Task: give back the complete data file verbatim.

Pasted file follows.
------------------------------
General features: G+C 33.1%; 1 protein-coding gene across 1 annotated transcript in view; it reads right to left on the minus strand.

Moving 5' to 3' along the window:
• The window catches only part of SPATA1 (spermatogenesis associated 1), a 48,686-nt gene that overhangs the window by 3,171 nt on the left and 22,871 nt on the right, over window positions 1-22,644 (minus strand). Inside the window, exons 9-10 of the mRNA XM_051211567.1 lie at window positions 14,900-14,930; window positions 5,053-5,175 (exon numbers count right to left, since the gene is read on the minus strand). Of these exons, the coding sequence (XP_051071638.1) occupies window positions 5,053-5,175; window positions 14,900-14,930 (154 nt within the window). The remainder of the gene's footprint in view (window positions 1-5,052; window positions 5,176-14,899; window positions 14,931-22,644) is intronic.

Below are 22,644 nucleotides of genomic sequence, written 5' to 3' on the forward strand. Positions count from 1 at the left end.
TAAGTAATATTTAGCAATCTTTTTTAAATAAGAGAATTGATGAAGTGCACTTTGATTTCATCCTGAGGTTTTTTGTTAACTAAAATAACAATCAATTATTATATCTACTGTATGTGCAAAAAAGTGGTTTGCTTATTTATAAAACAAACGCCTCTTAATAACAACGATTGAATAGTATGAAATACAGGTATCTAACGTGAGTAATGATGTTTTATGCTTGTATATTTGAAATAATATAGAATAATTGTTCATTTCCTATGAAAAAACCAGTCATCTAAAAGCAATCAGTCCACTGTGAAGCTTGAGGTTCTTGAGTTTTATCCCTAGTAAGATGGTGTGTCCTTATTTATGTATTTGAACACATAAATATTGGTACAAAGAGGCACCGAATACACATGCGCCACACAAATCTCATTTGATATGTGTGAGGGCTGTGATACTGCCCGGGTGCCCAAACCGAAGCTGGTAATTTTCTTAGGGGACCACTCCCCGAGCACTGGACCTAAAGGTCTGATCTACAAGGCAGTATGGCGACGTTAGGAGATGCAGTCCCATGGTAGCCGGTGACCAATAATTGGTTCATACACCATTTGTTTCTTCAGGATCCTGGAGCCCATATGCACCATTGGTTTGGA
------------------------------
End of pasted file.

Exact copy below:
General features: G+C 33.1%; 1 protein-coding gene across 1 annotated transcript in view; it reads right to left on the minus strand.

Moving 5' to 3' along the window:
• The window catches only part of SPATA1 (spermatogenesis associated 1), a 48,686-nt gene that overhangs the window by 3,171 nt on the left and 22,871 nt on the right, over window positions 1-22,644 (minus strand). Inside the window, exons 9-10 of the mRNA XM_051211567.1 lie at window positions 14,900-14,930; window positions 5,053-5,175 (exon numbers count right to left, since the gene is read on the minus strand). Of these exons, the coding sequence (XP_051071638.1) occupies window positions 5,053-5,175; window positions 14,900-14,930 (154 nt within the window). The remainder of the gene's footprint in view (window positions 1-5,052; window positions 5,176-14,899; window positions 14,931-22,644) is intronic.

Below are 22,644 nucleotides of genomic sequence, written 5' to 3' on the forward strand. Positions count from 1 at the left end.
TAAGTAATATTTAGCAATCTTTTTTAAATAAGAGAATTGATGAAGTGCACTTTGATTTCATCCTGAGGTTTTTTGTTAACTAAAATAACAATCAATTATTATATCTACTGTATGTGCAAAAAAGTGGTTTGCTTATTTATAAAACAAACGCCTCTTAATAACAACGATTGAATAGTATGAAATACAGGTATCTAACGTGAGTAATGATGTTTTATGCTTGTATATTTGAAATAATATAGAATAATTGTTCATTTCCTATGAAAAAACCAGTCATCTAAAAGCAATCAGTCCACTGTGAAGCTTGAGGTTCTTGAGTTTTATCCCTAGTAAGATGGTGTGTCCTTATTTATGTATTTGAACACATAAATATTGGTACAAAGAGGCACCGAATACACATGCGCCACACAAATCTCATTTGATATGTGTGAGGGCTGTGATACTGCCCGGGTGCCCAAACCGAAGCTGGTAATTTTCTTAGGGGACCACTCCCCGAGCACTGGACCTAAAGGTCTGATCTACAAGGCAGTATGGCGACGTTAGGAGATGCAGTCCCATGGTAGCCGGTGACCAATAATTGGTTCATACACCATTTGTTTCTTCAGGATCCTGGAGCCCATATGCACCATTGGTTTGGA